THIS WEEK’S DOSE
Congress was in session this week, as President Biden’s annual State of the Union address took center stage. The House Energy and Commerce Committee held a hearing to examine the Administration’s COVID-19 response. Meanwhile, the Centers for Medicare & Medicaid Services (CMS) released updated fact sheets on various aspects of the unwinding of the COVID-19 public health emergency (PHE) and the related national emergency declaration, which are scheduled to end on May 11.
President Gives State of the Union Address to Joint Session of Congress. The House and Senate met in a joint session of Congress the evening of February 7 to receive President Biden’s State of the Union address.
The health-related portions of the speech focused on provisions in the Inflation Reduction Act, including controlling the costs of prescription drugs through Medicare price negotiation, and capping the cost of insulin for Medicare beneficiaries at $35. The president called for an expansion of that $35 cap on insulin to all Americans and called on non-Medicaid expansion states to expand Medicaid coverage. He also urged Congress to make permanent the healthcare premium tax credits that will expire after 2025 without congressional action and touted this year’s record enrollment numbers under the Affordable Care Act.
With respect to negotiations on the debt limit, President Biden remarked that some Republicans have proposed cuts to Social Security and Medicare as part of the debate. This remark resulted in several outbursts on the Republican side of the aisle, giving the President an opportunity to capitalize on the public moment to assure Americans that cuts to Social Security and Medicare would not be on the table. The entire chamber—Democrats and Republicans alike—stood and applauded in agreement.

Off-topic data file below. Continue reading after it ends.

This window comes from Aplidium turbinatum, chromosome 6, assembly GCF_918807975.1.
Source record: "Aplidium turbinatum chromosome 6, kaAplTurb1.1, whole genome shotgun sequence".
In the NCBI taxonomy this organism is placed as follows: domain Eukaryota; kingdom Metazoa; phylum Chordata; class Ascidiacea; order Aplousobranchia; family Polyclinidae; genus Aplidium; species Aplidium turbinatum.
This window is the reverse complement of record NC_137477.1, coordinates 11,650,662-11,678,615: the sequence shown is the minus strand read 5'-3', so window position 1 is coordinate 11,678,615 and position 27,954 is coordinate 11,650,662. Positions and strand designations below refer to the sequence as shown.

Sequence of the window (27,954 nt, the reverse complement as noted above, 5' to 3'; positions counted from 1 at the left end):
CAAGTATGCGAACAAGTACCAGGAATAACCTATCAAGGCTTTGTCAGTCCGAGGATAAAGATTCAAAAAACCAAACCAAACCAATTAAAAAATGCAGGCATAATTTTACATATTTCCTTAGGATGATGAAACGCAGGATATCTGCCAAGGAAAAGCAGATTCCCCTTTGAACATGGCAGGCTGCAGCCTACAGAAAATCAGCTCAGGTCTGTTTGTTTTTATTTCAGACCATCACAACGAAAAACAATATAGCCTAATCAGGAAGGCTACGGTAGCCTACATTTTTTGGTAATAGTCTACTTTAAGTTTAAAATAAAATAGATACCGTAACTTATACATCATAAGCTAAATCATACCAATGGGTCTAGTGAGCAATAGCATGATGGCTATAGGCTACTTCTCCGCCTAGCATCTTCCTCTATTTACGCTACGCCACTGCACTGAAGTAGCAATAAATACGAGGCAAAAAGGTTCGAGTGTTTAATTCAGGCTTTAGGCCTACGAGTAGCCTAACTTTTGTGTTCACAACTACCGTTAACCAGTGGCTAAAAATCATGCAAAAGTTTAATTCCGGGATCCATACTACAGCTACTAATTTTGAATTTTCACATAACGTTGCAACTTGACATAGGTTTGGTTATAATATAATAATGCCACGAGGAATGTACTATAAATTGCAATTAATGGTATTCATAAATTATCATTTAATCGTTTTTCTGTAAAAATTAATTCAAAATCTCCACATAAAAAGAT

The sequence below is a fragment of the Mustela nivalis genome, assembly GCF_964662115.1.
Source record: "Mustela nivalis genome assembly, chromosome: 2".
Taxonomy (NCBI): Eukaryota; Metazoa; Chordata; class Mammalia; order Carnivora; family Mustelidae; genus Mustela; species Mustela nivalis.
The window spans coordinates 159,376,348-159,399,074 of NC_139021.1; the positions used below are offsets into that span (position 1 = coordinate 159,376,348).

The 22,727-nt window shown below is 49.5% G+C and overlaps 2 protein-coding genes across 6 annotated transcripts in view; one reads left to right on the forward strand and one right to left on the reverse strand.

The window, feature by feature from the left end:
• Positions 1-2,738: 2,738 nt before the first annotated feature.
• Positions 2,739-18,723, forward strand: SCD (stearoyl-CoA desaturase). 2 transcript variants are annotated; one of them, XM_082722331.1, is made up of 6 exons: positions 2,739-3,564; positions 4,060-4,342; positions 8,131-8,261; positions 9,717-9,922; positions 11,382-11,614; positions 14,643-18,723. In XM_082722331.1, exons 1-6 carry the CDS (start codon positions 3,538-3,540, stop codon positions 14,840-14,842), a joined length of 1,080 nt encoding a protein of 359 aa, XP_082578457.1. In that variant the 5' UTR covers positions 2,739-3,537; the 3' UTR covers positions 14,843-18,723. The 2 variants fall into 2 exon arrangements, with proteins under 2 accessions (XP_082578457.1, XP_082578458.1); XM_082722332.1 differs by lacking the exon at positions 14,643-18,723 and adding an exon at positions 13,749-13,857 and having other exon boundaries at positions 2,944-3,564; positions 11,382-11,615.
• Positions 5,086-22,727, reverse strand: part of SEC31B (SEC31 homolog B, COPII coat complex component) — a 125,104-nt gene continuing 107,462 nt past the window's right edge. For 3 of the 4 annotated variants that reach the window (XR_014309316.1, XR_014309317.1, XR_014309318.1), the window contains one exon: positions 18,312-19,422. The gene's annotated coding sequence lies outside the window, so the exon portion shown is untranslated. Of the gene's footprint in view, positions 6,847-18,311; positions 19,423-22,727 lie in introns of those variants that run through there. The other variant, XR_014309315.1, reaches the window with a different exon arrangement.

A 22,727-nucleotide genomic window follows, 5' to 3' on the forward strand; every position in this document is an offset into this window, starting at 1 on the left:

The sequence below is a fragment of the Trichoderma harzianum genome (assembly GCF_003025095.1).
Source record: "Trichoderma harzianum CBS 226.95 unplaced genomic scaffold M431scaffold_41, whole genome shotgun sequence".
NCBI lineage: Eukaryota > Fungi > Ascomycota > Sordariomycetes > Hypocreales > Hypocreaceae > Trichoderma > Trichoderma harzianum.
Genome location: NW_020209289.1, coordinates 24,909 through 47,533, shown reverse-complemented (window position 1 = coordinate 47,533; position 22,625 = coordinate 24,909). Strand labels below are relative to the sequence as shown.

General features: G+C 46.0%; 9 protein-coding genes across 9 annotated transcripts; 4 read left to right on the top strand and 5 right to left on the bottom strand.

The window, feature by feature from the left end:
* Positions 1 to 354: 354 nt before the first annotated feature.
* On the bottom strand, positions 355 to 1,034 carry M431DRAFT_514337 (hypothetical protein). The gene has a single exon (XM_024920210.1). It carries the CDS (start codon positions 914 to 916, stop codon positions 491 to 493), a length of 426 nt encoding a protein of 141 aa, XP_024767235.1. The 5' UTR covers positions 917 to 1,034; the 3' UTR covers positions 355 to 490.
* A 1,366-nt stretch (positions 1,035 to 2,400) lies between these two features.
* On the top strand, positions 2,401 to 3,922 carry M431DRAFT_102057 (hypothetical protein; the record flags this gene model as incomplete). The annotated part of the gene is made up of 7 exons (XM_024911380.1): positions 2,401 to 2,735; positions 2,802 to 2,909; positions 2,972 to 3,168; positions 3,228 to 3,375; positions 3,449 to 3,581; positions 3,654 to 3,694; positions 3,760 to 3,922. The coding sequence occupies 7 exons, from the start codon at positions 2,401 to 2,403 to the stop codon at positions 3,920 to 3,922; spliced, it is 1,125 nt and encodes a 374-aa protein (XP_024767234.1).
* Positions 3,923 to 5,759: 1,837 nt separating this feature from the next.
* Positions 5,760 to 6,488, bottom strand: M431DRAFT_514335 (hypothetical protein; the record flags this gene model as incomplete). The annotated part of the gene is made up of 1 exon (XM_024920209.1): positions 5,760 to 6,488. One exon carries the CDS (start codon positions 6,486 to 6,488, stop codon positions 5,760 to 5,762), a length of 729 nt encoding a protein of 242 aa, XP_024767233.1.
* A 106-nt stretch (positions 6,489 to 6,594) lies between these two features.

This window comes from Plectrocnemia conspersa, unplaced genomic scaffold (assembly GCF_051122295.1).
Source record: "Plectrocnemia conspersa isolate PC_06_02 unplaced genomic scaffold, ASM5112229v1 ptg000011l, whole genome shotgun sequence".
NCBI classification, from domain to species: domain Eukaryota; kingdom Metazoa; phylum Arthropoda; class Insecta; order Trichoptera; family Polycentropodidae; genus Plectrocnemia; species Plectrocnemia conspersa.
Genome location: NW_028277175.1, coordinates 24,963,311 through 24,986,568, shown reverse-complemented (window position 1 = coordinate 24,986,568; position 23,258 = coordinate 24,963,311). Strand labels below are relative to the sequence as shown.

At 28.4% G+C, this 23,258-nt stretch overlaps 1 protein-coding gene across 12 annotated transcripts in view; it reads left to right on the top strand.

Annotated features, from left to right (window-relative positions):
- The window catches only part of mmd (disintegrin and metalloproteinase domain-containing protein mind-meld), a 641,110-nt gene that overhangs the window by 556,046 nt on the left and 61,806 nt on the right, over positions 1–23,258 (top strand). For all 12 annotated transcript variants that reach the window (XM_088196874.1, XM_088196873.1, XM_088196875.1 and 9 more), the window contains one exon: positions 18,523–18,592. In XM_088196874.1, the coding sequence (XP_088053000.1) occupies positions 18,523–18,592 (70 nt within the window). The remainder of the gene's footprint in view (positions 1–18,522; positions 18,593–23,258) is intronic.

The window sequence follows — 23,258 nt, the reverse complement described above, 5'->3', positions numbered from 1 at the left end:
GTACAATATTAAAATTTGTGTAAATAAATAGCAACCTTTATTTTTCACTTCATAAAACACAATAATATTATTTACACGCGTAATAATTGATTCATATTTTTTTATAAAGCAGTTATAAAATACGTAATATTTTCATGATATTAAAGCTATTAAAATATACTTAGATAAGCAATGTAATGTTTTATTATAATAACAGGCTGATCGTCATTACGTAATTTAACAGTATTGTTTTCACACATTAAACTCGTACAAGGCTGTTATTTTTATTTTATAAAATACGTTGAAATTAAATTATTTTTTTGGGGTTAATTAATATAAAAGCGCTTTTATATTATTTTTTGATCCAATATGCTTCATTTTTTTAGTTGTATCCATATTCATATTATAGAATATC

Other noteworthy passages during the speech included calls for a crackdown on fentanyl to avoid more opioid-related deaths, improving mental health services and access, preventing veteran suicides, and reigniting the cancer moonshot that aims to dramatically cut the cancer death rate in coming years. The president also called on Congress to restore the full child tax credit, provide access to preschool for three- and four-year-olds, and codify Roe v. Wade. He also made clear that while COVID-19 is not over, the United States has significantly moved passed the pandemic.
House Energy and Commerce Committee Holds Hearing on COVID-19 Response. On February 8, the House Energy and Commerce Subcommittees on Health and Oversight and Investigations held a joint hearing on the federal response to COVID-19.
The subcommittees heard testimony from a panel of senior government officials representing the National Institutes of Health, the Centers for Disease Control and Prevention (CDC), and the US Food and Drug Administration (FDA). According to a briefing memo from majority committee staff, the hearing sought to explore past, present and any necessary future actions by each of the agencies related to the response to the COVID-19 pandemic and the transition out of the PHE.
During the hearing, the agency leaders discussed their successes and weaknesses over the past three years and outlined how they are learning from these actions. They fielded questions from committee members, many related to issues of public trust, vaccine hesitancy and the need for improved transparency.
The next day, the full Energy and Commerce Committee met to consider the committee’s authorization and oversight plan for the 118th Congress. The healthcare section of the plan, found on pages 2-5, includes priorities related to examining the origins of COVID-19 and pandemic prevention efforts, responding to the fentanyl crisis, addressing healthcare costs, reviewing Medicare and Medicaid entitlements, reviewing FDA matters and addressing the mental health crisis. The resolution to adopt the authorization and oversight plan was approved by a majority voice vote.